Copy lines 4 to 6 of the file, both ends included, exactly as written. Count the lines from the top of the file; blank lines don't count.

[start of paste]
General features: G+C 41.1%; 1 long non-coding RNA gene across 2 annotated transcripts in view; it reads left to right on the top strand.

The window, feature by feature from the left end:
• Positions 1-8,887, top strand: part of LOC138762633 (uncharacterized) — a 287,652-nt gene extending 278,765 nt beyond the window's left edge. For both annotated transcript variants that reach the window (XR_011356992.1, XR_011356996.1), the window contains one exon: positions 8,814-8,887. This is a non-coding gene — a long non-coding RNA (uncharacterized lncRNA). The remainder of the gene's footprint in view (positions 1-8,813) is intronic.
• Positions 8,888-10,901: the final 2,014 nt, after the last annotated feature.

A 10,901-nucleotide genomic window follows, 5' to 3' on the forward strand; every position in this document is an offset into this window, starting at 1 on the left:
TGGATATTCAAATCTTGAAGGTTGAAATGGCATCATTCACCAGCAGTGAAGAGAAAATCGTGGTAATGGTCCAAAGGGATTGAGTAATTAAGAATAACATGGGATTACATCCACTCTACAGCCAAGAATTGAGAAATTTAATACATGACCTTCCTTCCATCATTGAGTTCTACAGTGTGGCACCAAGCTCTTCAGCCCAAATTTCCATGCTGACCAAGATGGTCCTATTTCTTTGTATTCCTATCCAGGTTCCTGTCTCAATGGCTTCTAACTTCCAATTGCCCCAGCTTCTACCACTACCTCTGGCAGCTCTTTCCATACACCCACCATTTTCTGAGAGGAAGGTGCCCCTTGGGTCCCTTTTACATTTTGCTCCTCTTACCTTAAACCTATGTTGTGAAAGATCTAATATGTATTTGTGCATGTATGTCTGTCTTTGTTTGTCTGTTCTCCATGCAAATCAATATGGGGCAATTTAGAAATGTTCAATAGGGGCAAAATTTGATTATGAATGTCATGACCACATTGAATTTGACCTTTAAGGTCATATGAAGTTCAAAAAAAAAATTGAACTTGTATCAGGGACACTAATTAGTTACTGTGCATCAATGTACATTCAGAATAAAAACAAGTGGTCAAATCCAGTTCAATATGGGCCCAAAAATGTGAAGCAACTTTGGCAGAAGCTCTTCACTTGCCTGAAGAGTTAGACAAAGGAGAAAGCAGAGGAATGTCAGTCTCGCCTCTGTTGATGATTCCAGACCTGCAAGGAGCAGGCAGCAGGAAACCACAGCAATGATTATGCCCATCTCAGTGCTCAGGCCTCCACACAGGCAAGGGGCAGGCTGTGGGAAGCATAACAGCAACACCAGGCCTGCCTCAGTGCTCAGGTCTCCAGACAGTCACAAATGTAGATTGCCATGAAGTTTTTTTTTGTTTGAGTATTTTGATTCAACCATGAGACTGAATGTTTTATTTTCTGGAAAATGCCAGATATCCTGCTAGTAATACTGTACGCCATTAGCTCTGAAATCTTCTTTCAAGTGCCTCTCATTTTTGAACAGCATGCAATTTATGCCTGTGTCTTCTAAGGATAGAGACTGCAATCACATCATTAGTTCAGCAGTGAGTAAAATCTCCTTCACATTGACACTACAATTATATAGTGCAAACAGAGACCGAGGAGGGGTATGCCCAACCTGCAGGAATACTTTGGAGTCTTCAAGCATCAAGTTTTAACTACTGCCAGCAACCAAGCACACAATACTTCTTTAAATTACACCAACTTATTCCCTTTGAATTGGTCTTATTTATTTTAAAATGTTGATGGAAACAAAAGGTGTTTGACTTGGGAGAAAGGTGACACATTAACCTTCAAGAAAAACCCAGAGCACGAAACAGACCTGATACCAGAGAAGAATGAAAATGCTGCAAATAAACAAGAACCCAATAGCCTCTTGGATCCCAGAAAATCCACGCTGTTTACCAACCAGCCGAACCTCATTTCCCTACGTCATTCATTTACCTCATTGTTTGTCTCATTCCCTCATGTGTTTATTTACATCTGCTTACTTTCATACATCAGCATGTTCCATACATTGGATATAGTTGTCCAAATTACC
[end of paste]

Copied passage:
• Positions 8,888-10,901: the final 2,014 nt, after the last annotated feature.

A 10,901-nucleotide genomic window follows, 5' to 3' on the forward strand; every position in this document is an offset into this window, starting at 1 on the left:
TGGATATTCAAATCTTGAAGGTTGAAATGGCATCATTCACCAGCAGTGAAGAGAAAATCGTGGTAATGGTCCAAAGGGATTGAGTAATTAAGAATAACATGGGATTACATCCACTCTACAGCCAAGAATTGAGAAATTTAATACATGACCTTCCTTCCATCATTGAGTTCTACAGTGTGGCACCAAGCTCTTCAGCCCAAATTTCCATGCTGACCAAGATGGTCCTATTTCTTTGTATTCCTATCCAGGTTCCTGTCTCAATGGCTTCTAACTTCCAATTGCCCCAGCTTCTACCACTACCTCTGGCAGCTCTTTCCATACACCCACCATTTTCTGAGAGGAAGGTGCCCCTTGGGTCCCTTTTACATTTTGCTCCTCTTACCTTAAACCTATGTTGTGAAAGATCTAATATGTATTTGTGCATGTATGTCTGTCTTTGTTTGTCTGTTCTCCATGCAAATCAATATGGGGCAATTTAGAAATGTTCAATAGGGGCAAAATTTGATTATGAATGTCATGACCACATTGAATTTGACCTTTAAGGTCATATGAAGTTCAAAAAAAAAATTGAACTTGTATCAGGGACACTAATTAGTTACTGTGCATCAATGTACATTCAGAATAAAAACAAGTGGTCAAATCCAGTTCAATATGGGCCCAAAAATGTGAAGCAACTTTGGCAGAAGCTCTTCACTTGCCTGAAGAGTTAGACAAAGGAGAAAGCAGAGGAATGTCAGTCTCGCCTCTGTTGATGATTCCAGACCTGCAAGGAGCAGGCAGCAGGAAACCACAGCAATGATTATGCCCATCTCAGTGCTCAGGCCTCCACACAGGCAAGGGGCAGGCTGTGGGAAGCATAACAGCAACACCAGGCCTGCCTCAGTGCTCAGGTCTCCAGACAGTCACAAATGTAGATTGCCATGAAGTTTTTTTTTGTTTGAGTATTTTGATTCAACCATGAGACTGAATGTTTTATTTTCTGGAAAATGCCAGATATCCTGCTAGTAATACTGTACGCCATTAGCTCTGAAATCTTCTTTCAAGTGCCTCTCATTTTTGAACAGCATGCAATTTATGCCTGTGTCTTCTAAGGATAGAGACTGCAATCACATCATTAGTTCAGCAGTGAGTAAAATCTCCTTCACATTGACACTACAATTATATAGTGCAAACAGAGACCGAGGAGGGGTATGCCCAACCTGCAGGAATACTTTGGAGTCTTCAAGCATCAAGTTTTAACTACTGCCAGCAACCAAGCACACAATACTTCTTTAAATTACACCAACTTATTCCCTTTGAATTGGTCTTATTTATTTTAAAATGTTGATGGAAACAAAAGGTGTTTGACTTGGGAGAAAGGTGACACATTAACCTTCAAGAAAAACCCAGAGCACGAAACAGACCTGATACCAGAGAAGAATGAAAATGCTGCAAATAAACAAGAACCCAATAGCCTCTTGGATCCCAGAAAATCCACGCTGTTTACCAACCAGCCGAACCTCATTTCCCTACGTCATTCATTTACCTCATTGTTTGTCTCATTCCCTCATGTGTTTATTTACATCTGCTTACTTTCATACATCAGCATGTTCCATACATTGGATATAGTTGTCCAAATTACC